Judith Enck, who was appointed by former President Barack Obama as a regional administrator for the U.S. Environmental Protection Agency, will become a visiting scholar at Pace University’s Elisabeth Haub School of Law.

For seven years, Enck served as an EPA regional administrator covering New York, New Jersey, Puerto Rico and the U.S. Virgin Islands, tackling issues such as nitrogen pollution, toxic compounds in schools, groundwater issues, Superfund sites and pesticide contamination.

She leaves the post as President Donald Trump takes office. Enck’s deputy administrator, Catherine McCabe, has been named acting EPA administrator in Washington, D.C.

Trump has nominated Oklahoma Attorney General Scott Pruitt, who has sued the EPA more than a dozen times, to head the agency.

Enck said she was concerned about what would happen next with the agency. “I’m worried about budget cuts” and EPA “walking away from its critical role related to climate change and resiliency,” she said.

It’s unclear how or if Trump plans to address climate change. As of Friday afternoon, the issue was mentioned on WhiteHouse.gov in terms of energy policy. The web posting said the administration was committed to “eliminating harmful and unnecessary polices such as the Climate Action Plan.”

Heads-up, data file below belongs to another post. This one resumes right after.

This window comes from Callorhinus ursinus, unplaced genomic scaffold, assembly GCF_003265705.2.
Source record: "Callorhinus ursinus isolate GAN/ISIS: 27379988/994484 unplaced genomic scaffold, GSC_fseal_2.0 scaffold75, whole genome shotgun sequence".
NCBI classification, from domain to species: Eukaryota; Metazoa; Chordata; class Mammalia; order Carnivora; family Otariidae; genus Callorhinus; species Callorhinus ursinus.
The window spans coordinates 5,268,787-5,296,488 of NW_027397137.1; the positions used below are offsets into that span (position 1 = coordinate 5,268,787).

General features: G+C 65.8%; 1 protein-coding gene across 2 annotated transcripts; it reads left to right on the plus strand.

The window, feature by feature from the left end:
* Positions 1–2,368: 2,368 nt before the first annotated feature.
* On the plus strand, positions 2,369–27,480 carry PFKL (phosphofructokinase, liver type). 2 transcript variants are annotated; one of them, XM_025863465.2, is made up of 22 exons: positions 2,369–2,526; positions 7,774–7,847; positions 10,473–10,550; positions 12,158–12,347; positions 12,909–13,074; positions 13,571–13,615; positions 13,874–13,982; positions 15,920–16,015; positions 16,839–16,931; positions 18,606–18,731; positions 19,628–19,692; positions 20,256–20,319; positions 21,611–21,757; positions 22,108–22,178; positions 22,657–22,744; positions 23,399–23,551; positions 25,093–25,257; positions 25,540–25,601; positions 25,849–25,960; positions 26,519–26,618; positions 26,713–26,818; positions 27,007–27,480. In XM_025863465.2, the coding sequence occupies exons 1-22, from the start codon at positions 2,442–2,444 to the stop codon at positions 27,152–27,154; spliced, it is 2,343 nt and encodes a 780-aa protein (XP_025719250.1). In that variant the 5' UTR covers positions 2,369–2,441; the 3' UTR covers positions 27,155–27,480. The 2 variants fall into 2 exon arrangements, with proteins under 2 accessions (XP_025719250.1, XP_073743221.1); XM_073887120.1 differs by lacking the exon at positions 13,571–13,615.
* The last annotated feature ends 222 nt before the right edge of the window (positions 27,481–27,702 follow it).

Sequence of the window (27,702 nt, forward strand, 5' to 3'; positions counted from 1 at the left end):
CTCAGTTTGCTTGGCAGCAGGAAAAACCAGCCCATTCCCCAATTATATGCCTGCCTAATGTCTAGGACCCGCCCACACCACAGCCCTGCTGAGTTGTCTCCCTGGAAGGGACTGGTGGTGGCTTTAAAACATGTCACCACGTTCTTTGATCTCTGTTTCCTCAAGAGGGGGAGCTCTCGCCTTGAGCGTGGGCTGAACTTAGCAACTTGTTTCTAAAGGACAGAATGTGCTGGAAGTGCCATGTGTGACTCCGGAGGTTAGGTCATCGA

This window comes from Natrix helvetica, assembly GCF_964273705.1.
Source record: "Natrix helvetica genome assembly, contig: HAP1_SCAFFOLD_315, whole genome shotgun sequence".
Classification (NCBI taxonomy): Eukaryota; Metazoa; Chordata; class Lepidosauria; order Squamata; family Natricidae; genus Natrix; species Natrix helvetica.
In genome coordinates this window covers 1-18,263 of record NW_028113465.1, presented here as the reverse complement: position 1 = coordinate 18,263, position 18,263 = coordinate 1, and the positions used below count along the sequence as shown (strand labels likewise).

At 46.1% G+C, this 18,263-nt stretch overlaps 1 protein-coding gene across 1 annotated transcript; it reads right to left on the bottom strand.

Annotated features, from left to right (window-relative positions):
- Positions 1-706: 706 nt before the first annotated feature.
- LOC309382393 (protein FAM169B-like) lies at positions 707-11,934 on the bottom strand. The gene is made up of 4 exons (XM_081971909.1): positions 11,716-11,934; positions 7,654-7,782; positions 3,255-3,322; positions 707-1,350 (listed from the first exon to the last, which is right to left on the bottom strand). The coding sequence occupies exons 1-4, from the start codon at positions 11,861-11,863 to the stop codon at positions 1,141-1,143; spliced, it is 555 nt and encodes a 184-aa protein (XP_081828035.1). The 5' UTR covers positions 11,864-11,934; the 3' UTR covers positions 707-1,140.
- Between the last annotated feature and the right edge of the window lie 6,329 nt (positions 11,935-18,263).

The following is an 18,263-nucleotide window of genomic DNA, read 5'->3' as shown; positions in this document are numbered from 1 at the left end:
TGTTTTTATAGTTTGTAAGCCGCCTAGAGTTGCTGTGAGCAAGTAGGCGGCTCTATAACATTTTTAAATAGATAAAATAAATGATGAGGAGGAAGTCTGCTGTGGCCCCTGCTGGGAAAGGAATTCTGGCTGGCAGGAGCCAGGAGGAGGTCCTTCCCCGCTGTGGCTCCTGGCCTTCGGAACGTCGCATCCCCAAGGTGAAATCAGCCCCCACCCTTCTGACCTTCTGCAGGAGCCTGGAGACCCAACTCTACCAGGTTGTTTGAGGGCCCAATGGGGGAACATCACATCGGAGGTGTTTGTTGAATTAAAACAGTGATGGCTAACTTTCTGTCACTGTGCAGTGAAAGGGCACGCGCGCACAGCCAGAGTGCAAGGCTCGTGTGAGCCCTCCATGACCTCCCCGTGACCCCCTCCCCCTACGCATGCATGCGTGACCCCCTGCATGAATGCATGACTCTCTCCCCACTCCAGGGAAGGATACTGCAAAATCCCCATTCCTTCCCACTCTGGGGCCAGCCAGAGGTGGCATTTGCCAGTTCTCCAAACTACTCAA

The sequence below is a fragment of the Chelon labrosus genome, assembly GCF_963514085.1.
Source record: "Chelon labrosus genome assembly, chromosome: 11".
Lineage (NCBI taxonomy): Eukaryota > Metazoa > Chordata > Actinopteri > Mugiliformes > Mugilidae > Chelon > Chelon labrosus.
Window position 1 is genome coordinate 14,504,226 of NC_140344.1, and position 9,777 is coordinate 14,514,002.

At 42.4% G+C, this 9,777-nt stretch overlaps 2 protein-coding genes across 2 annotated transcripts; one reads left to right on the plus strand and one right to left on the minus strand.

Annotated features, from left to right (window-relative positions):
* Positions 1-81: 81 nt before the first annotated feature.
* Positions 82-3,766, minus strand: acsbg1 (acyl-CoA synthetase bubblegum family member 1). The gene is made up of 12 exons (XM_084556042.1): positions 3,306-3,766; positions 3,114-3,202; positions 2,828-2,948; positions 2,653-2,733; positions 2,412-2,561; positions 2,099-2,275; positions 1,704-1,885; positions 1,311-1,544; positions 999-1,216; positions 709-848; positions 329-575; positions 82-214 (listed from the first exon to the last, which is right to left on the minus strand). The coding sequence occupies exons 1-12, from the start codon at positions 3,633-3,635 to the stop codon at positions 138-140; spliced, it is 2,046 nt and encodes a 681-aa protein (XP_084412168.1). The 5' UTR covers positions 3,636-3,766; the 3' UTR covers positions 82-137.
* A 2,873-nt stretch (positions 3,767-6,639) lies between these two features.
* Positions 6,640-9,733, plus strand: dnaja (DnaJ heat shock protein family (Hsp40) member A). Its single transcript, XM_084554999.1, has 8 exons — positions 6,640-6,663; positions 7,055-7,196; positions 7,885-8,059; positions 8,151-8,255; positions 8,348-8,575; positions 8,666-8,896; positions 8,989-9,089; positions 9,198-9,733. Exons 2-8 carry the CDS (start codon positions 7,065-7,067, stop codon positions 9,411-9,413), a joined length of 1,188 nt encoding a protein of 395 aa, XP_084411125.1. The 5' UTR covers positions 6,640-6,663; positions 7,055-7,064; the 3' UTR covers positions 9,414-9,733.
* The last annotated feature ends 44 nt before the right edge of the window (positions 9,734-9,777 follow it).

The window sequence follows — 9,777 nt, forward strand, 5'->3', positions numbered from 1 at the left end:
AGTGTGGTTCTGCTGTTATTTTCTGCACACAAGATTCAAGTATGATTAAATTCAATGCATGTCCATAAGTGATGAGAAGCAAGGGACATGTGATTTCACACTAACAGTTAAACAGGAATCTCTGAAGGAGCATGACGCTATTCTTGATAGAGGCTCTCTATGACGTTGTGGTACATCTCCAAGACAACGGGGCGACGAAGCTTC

That 2008 plan, which focuses on reducing carbon dioxide emissions, calls for increased research into climate change effects and impacts.

Trump’s “America First Energy Plan” also said energy needs must go “hand-in-hand” with environmental stewardship.

“Protecting clean air and clean water, conserving our natural habitats, and preserving our natural reserves and resources will remain a high priority,” the plan said. “President Trump will refocus the EPA on its essential mission of protecting our air and water.”

At Pace Law, Enck will hold symposiums, meet with law students and work on projects advancing the practice of environmental law and justice. Her position runs through May.

Dean David Yassky said Enck will help students connect how public policy and the law apply in the real world. “Her deep knowledge of policy making, government and environmental protection makes her an ideal candidate for the position,” he said.

In her time as regional administrator, Enck oversaw efforts to remove old lighting fixtures contaminated with polychlorinated biphenyls, or PCBs, from 883 public schools in New York City and replace them with more energy-efficient fittings. PCBs are considered probable carcinogens and can damage the nervous, immune, reproductive and endocrine systems.

“Not only does it protect children’s health and teacher’s health, but it will save a lot on electricity,” Enck said.

She also was involved with granting $845 million in American Recovery and Reinvestment Act funds for water infrastructure and other programs.

On Long Island, she pressured local officials to reduce nitrogen pollution from aging septic systems and wastewater treatment facilities. Reducing what goes into the waste stream and encouraging recycling were also priorities.

Walter Mugdan, who has been the director of emergency and remedial response, will serve as acting regional administrator. He has been with the agency more than two decades.